C-Suite Lifestyle

Love Expensive Jewelry? Know These 6 Facts To Love Them Even More!

Our love for jewelry is no secret. From special occasions to daily wear, jewelry comes in all forms and sizes. Decorating ourselves was one of the earliest recorded developments in the forming of a conscious mind. Even today, jewelry has retained its charm and makes for a multi-billion dollar industry, and at the top of that chain resides the expensive jewelry niche. If you are an aficionado or simply someone out to shop, we have got the 6 facts for you that are going to make you fall in love with them even more.

  1. Jewelry: A story as old as time
    The oldest piece of jewelry dates as far back as 100,000 years. At that time, all jewelry was organic, and considered an ornament only for the top tier of society or reserved for really special occasions like marriage (no surprises there!).
    They were made from beads and pearls and shells, strung together by a woven thread. Necklaces, bracelets, and headgears were the most common form of adornment. It served as a clear reminder of your social status and men and women alike adorned them.
  2. Platinum standard: Rare as they come
    More sought after than diamonds, platinum truly is the jewel of the rich. Such is the rarity of platinum that, on an estimate, all the platinum ever mined will fit inside an average-sized living room. It is on the back of such rarity that it fetches the price it does.
    In some countries, platinum is also said to bring good fortune and is worn with different gemstones to ward off unfavorable occurrences. Having a spiritual value adds to the demand and pushes up the price.
  3. The very first of diamonds: Born in India
    Durability and sparkle are the two deciding factors that have made diamonds so popular. The refraction index creates a unique signature for every class of diamonds. The higher you go, the costlier it gets. The first diamond was mined in India in the 4th century and the country remained the only place to do so until the 18th century. South Africa and Brazil are also leading suppliers of diamonds today. The USA is the leading consumer.
  4. Pearls: The only organic jewelry
    A pearl starts as a little dirt that manages to get inside an oyster. Over a while, the oyster covers it with pearl material. It ages and solidifies and turns into a pearl. Due to high demand, manmade pearls have become popular too. A shell is used in place of dirt in such cases.

    It takes a minimum of three years for an oyster to form a pearl. Naturally occurring pearls are found deep inside the sea, or on ocean beds. The organic (marine) part involved in its creation has greatly enhanced its value. Pearl bracelets and necklaces make for a popular gifting option too.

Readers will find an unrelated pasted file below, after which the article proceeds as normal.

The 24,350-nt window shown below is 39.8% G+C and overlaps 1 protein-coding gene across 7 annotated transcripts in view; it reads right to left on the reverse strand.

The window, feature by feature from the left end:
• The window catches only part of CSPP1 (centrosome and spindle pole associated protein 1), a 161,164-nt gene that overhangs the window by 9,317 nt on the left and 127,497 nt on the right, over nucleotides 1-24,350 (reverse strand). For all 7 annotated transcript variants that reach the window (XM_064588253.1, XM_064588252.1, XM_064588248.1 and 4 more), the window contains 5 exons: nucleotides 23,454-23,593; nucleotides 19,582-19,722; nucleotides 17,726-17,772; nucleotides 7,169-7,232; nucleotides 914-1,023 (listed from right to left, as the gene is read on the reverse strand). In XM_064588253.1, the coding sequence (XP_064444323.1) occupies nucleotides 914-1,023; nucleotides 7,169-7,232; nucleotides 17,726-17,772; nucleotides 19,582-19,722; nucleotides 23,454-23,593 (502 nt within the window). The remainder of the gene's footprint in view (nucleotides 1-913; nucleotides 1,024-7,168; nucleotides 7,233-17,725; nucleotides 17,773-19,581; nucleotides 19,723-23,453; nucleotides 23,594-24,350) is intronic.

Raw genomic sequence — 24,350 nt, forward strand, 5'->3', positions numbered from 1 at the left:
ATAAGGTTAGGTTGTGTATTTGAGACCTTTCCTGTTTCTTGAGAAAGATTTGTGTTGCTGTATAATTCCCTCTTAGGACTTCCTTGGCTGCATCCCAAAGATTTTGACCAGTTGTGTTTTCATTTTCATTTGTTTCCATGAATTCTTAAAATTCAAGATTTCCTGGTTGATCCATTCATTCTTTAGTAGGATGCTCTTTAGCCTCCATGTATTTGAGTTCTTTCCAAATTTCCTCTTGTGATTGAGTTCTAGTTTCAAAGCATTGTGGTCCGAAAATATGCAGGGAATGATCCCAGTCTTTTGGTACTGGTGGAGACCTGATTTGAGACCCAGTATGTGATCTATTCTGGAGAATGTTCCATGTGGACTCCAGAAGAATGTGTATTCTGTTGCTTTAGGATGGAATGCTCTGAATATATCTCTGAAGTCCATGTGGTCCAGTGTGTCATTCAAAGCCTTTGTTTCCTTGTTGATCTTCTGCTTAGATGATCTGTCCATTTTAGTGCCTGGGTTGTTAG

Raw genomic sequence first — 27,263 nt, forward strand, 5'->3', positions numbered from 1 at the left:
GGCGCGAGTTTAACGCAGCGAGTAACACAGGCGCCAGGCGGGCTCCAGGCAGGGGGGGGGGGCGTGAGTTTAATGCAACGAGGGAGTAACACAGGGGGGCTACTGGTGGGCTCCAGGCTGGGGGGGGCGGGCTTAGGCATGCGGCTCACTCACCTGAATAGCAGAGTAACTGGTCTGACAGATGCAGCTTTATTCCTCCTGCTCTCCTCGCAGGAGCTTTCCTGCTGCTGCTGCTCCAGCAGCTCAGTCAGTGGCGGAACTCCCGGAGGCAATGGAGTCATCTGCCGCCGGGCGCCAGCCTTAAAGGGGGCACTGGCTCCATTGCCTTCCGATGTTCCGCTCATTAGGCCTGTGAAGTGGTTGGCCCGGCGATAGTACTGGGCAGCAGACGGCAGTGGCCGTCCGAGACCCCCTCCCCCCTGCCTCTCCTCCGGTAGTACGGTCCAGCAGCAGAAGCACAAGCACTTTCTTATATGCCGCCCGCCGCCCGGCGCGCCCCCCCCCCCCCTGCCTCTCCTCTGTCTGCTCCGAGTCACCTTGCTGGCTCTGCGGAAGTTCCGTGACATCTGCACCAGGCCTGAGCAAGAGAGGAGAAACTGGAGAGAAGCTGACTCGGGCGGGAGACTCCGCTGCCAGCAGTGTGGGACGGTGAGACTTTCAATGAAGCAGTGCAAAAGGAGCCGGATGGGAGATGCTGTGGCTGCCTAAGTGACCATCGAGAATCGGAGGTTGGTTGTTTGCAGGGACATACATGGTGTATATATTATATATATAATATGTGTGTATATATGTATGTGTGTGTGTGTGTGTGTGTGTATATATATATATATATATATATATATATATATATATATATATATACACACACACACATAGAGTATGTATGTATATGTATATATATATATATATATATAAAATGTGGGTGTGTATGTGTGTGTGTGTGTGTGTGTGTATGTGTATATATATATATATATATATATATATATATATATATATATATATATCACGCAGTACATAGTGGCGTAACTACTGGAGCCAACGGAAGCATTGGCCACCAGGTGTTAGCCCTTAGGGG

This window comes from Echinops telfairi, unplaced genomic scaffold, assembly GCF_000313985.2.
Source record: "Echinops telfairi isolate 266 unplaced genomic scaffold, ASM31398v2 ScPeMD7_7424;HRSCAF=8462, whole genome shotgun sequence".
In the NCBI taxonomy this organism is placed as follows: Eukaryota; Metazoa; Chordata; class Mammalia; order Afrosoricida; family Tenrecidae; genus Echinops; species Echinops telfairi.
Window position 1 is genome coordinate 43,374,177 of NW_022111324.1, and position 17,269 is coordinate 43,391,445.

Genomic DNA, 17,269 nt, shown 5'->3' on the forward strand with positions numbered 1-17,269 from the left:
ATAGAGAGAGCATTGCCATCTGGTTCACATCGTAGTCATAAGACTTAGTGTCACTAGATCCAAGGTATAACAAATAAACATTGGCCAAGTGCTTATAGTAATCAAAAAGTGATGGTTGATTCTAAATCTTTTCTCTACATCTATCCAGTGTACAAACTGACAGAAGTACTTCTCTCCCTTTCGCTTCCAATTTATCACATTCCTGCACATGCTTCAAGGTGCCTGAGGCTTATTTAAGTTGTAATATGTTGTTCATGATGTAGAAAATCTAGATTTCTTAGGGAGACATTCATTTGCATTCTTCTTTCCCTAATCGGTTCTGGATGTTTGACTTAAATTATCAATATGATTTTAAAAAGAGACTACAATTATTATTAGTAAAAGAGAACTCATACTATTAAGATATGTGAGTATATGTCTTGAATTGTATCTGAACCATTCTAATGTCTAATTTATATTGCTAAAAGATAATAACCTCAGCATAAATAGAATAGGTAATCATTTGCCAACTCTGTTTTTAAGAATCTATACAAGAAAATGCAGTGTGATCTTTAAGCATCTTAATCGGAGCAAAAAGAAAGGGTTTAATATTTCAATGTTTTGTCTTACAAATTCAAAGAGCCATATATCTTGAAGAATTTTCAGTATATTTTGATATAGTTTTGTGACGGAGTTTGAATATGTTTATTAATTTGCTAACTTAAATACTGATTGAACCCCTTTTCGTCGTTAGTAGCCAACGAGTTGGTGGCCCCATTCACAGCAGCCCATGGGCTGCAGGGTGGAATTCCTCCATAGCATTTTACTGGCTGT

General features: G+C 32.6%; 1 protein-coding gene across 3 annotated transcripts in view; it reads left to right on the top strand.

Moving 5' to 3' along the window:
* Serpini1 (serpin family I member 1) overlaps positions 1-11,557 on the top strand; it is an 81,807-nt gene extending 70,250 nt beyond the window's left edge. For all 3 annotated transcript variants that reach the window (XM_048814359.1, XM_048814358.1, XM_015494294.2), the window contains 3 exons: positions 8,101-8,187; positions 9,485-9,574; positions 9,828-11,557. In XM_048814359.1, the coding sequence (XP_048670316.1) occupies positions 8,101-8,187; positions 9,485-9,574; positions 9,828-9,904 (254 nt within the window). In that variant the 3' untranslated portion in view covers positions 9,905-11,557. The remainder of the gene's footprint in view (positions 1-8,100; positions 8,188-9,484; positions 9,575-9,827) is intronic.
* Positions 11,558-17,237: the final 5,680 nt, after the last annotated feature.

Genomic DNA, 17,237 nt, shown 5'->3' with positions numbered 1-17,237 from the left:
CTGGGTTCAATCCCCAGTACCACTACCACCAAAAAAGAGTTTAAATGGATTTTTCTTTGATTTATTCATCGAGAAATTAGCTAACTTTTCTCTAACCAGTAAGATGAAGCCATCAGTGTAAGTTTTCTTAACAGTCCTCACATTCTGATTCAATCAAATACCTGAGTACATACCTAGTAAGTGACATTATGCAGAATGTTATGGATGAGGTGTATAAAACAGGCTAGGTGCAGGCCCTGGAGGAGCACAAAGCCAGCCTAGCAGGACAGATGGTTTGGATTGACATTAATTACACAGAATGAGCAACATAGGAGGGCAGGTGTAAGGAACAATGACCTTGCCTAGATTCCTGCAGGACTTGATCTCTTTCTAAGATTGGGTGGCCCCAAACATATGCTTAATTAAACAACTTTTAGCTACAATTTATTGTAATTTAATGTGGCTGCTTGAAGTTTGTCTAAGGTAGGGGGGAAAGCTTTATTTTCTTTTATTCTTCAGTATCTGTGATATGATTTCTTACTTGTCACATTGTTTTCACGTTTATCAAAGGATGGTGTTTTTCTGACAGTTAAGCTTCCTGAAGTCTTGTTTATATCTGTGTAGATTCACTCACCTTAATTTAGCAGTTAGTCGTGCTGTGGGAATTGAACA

5. Gold: Popular by demand
    No other precious metal is as synonymous with jewelry as gold. The shine, the luster, and the longevity make it one of the most sought after metals. In India, it is a sign of prosperity. The more gold you own, the richer you are. Brides are given gold ornaments as a sign of bringing prosperity to the house they go to.
    Pure gold is so malleable that you can scratch it, pull it out by the mere force of your hands. This is why gold jewelry is always made in amalgamation with another, inferior or otherwise, metal. From 12 carats to 24 carats, the price goes up and so does the luxury quotient.
  6. Sapphire, Topaz, Opal: Literature and its influence
    Opal is considered to be an unlucky stone by many. The root cause behind this widespread misconception can be traced back to literature. At a time when printing presses were gaining momentum, many authors resorted to using gems and stones to lend an aura of mystery to their characters. Some of these stories stuck around and developed into beliefs. Opal was one such unfortunate victim.
    Sapphire and Topaz were included in such contexts too, but they were spared the fate of Opal. They became identifiers for the stoned found and later segregated based on their colors, e.g. red sapphires became known as rubies.

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Anna Papadopoulos
Vice President & Executive Editor. Anna Papadopoulos is the Vice President and Executive Editor of the CEOWORLD magazine. In that role she resumes responsibility for the CEOWORLD magazine newsroom, setting daily news priorities, and directing all of CEOWORLD magazine's news-gathering teams. Previously, Anna was the senior supervising editor of CEOWORLD magazine's International Desk. Follow her on Twitter, Facebook, Instagram, or connect on LinkedIn. Email her at AP@ceoworld.biz